FaCD Online Syndrome Fact Sheet

Last updated: 13 Jan 2011

Name: Turcot syndrome

Synonym: Brain tumor-colorectal polyp(osis) syndrome

Mode of Inheritance: AR / AD

OMIM number: 276300  


APC, mapped to 5q21-q22
MLH1, mapped to 3p21.3
MSH2, mapped to 2p21-p22
MSH6, mapped to 2p16
PMS2, mapped to 7p22

Tumor features

craniopharyngioma (ectopic)
gastrointestinal cancer
gastrointestinal polyps
glioma of the brain

Non-tumor features

café au lait spots


Traditionally, Turcot syndrome has been regarded as an autosomal recessive condition with brain tumors and colorectal polyposis as its hallmarks. However the name has also been used by some to refer to familial cases that fit autosomal dominant inheritance. In addition to cases with florid polyposis, sporadic and familial cases with brain tumors and a less abundant number of colonic polyps have been reported as well[1].[2-15].

In a review of published cases, Paraf et al.[16] recognized 2 distinct groups:

Brain Tumor-Polyposis syndrome, type 1
Gliomas (predominantly astrocytomas) + colorectal adenomas without polyposis, including siblings with glioma and/or colorectal adenomas. Most cases are probably due to constitutional mismatch repair deficiency syndrome [e.g. see 17].

Brain Tumor-Polyposis syndrome type 2
Central nervous system tumor (predominantly medulloblastoma) + familial adenomatous polyposis (including the Gardner syndrome variant). In this category germline mutations in the APC gene may be detected[18-20].

It remains to be seen whether an autosomal recessive type, not associated with APC or MMR-gene mutations, exists as well[1,21,22].


[1] Van Meir EG. ''Turcot's syndrome'': phenotype of brain tumors, survival and mode of inheritance. Int J Cancer 75[1], 162-164. 1998.
[2] Shalon L, Markowitz J, Bialer M, Kahn E, Weinblatt M, Giardiello FM, Luce MC, Daum F. Ovarian neoplasm and endometrioid carcinoma in a patient with Turcot syndrome. J Pediatr Gastroenterol Nutr 25[2], 224-227. 1997.
[3] Merlo A, Rochlitz C, Scott R. Survival of patients with Turcot's syndrome and glioblastoma. N Engl J Med 1996; 334:736-737.
[4] Schneider T, Victor S. The Turcot syndrome (glioma polyposis) and its neurosurgical significance. Case report. Neurosurg Rev 1993; 16(4):327-330.
[5] Itoh H, Hirata K, Ohsato K. Turcot's syndrome and familial adenomatous polyposis associated with brain tumor: review of related literature. Int J Colorectal Dis 1993; 8(2):87-94.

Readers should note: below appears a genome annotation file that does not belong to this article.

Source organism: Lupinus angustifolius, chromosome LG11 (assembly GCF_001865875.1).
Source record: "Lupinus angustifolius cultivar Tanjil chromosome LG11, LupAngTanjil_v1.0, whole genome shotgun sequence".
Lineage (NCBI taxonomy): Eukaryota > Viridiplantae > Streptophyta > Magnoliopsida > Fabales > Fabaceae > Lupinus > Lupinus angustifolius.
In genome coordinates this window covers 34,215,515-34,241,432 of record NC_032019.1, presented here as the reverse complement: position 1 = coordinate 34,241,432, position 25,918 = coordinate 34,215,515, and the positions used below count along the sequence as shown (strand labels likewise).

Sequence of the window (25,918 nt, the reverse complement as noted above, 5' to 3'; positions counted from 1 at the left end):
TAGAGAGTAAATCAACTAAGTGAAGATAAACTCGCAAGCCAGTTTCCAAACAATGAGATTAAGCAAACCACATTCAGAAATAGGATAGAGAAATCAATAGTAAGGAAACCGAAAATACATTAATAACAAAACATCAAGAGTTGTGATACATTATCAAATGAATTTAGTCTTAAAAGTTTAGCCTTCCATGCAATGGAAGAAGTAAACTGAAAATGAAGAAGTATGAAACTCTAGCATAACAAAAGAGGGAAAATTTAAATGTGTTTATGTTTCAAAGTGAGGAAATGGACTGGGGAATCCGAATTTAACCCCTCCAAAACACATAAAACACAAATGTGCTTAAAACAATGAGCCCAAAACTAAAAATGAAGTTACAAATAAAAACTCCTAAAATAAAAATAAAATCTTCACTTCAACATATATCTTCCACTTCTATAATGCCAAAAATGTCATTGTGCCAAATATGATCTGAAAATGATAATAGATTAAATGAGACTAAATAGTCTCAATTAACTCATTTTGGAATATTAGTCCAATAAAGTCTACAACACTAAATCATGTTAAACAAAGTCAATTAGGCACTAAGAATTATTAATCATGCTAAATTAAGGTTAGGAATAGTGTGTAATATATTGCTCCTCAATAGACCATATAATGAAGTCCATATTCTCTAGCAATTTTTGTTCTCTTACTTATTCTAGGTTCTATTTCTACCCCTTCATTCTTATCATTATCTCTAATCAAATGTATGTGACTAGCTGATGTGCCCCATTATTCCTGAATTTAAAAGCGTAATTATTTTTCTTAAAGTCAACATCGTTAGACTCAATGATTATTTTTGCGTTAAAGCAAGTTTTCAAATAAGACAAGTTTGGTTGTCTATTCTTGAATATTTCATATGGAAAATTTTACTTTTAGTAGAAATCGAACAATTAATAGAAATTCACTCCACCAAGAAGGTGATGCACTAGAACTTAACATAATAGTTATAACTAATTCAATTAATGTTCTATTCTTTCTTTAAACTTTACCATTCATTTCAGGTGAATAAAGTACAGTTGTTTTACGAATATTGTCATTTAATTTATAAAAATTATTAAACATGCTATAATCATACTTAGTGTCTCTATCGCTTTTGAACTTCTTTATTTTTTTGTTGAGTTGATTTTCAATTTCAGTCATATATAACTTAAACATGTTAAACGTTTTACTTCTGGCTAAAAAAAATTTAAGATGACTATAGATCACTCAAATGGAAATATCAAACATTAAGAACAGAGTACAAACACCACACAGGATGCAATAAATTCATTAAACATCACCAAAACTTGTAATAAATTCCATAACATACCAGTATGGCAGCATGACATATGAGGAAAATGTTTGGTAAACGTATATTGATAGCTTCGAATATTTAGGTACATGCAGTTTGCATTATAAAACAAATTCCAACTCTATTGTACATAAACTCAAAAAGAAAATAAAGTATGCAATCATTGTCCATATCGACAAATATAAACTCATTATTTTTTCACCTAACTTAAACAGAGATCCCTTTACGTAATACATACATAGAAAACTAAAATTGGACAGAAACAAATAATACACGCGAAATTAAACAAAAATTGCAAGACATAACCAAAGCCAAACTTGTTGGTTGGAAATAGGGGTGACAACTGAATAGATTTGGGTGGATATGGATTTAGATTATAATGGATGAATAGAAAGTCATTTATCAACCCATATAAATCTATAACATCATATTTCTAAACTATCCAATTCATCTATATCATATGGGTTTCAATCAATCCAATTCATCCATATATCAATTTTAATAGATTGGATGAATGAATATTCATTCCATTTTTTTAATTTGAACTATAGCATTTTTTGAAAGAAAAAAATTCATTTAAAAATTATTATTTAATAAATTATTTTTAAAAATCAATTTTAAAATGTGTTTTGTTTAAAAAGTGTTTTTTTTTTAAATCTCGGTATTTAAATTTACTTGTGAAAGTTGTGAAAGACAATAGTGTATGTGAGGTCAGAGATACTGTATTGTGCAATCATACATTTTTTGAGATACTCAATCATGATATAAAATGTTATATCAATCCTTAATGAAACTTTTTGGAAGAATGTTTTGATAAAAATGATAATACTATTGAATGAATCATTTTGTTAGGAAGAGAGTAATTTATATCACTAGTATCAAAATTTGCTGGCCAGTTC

[6] Zink PM, Tatagiba M, Samii M, Brandis A, Dankoweit Timpe E. [Turcot syndrome illustrated by two clinical cases]. Nervenarzt 1992; 63(8):506-509.
[7] Vellutini EA, Pahl FH, Vieira MJ, De Aguiar PH, Vellutini DF, De Almeida GM, Habr Gama A. [Turcot syndrome: a report of 2 cases]. Arq Neuropsiquiatr 1990; 48(1):102-106.
[8] Tithecott GA, Filler R, Sherman PM. Turcot's syndrome: a diagnostic consideration in a child with primary adenocarcinoma of the colon. J Pediatr Surg 1989; 24(11):1189-1191.
[9] Iriarte Garcia Baquero LM, Fernandez Valverde A, Cruz Guerrero G, Gutierrez Benjumea A, Chinchon Lara I, Martinez Parra D, Miranda Nieves G. [Turcot syndrome. 2 new cases in siblings]. An Esp Pediatr 1989; 30(3):223-224.
[10] Scribano E, Loria G, Ascenti G, Cardia E, Molina D, Gaeta M. Turcot's syndrome: a new case in the first decade of life. Abdom Imaging 1995; 20(2):155-156.
[11] Peserico L, Merli GA, Cortesi N, Canossi GC, Crisi G. The Turcot syndrome. Case report. Ital J Neurol Sci 1981; 2(4):391-393.
[12] Cervoni L, Celli P, Tarantino R, Fortuna A. Turcot's syndrome: case report and review of the classification. J Neurooncol 1995; 23(1):63-66.
[13] Schroder S, Moehrs D, von Weltzien J, Winkler R, Otto HF. The Turcot syndrome. Report of an additional case and review of the literature. Dis Colon Rectum 1983; 26(8):533-538.
[14] Stevens MJ, Flanagan BT. Turcot's syndrome. Med J Aust 1986; 144(8):433-435.
[15] Herrera Ornelas L, Ochi H, Petrelli N, Mittelman A, Sandberg AA. Nonfamilial Turcot's syndrome associated with Turner's syndrome, multiple carcinomas of the tongue, and cancer of the colon. J Surg Oncol 1984; 27(4):251-254.
[16] Paraf F, Jothy S, VanMeir EG. Brain tumor-polyposis syndrome: Two genetic diseases? J Clin Oncol 15[7], 2744-2758. 1997.
[17] De Rosa M, Fasano C, Panariello L, Scarano MI, Belli G, Iannelli A, Ciciliano F, Izzo P. Evidence for a recessive inheritance of Turcot's syndrome caused by compound heterozygous mutations within the PMS2 gene. Oncogene 2000; 19(13):1719-1723.
[18] Lasser DM, Devivo DC, Garvin J, Wilhelmsen KC. Turcot's syndrome: Evidence for linkage to the adenomatous polyposis coli (APC) locus. Neurology 1994; 44:1083-1086.
[19] Mori T, Nagase H, Horii A, Miyoshi Y, Shimano T, Nakatsuru S, Aoki T, Arakawa H, Yanagisawa A, Ushio Y, et al. Germ-line and somatic mutations of the APC gene in patients with Turcot syndrome and analysis of APC mutations in brain tumors. Gene Chrom Cancer 1994; 9(3):168-172.
[20] Foulkes WD. A tale of four syndromes: Familial adenomatous polyposis, Gardner syndrome, attenuated APC and Turcot syndrome. Qjm Mon J Assoc Physician 1995; 88:853-863.
[21] Costa OL, Silva DM, Colnago FA, Vieira MS, Musso C. Turcot syndrome. Autosomal dominant or recessive transmission? Dis Colon Rectum 1987; 30(5):391-394.
[22] Itoh H, Ohsato K, Yao T, Iida M, Watanabe H. Turcot's syndrome and its mode of inheritance. Gut 1979; 20(5):414-419.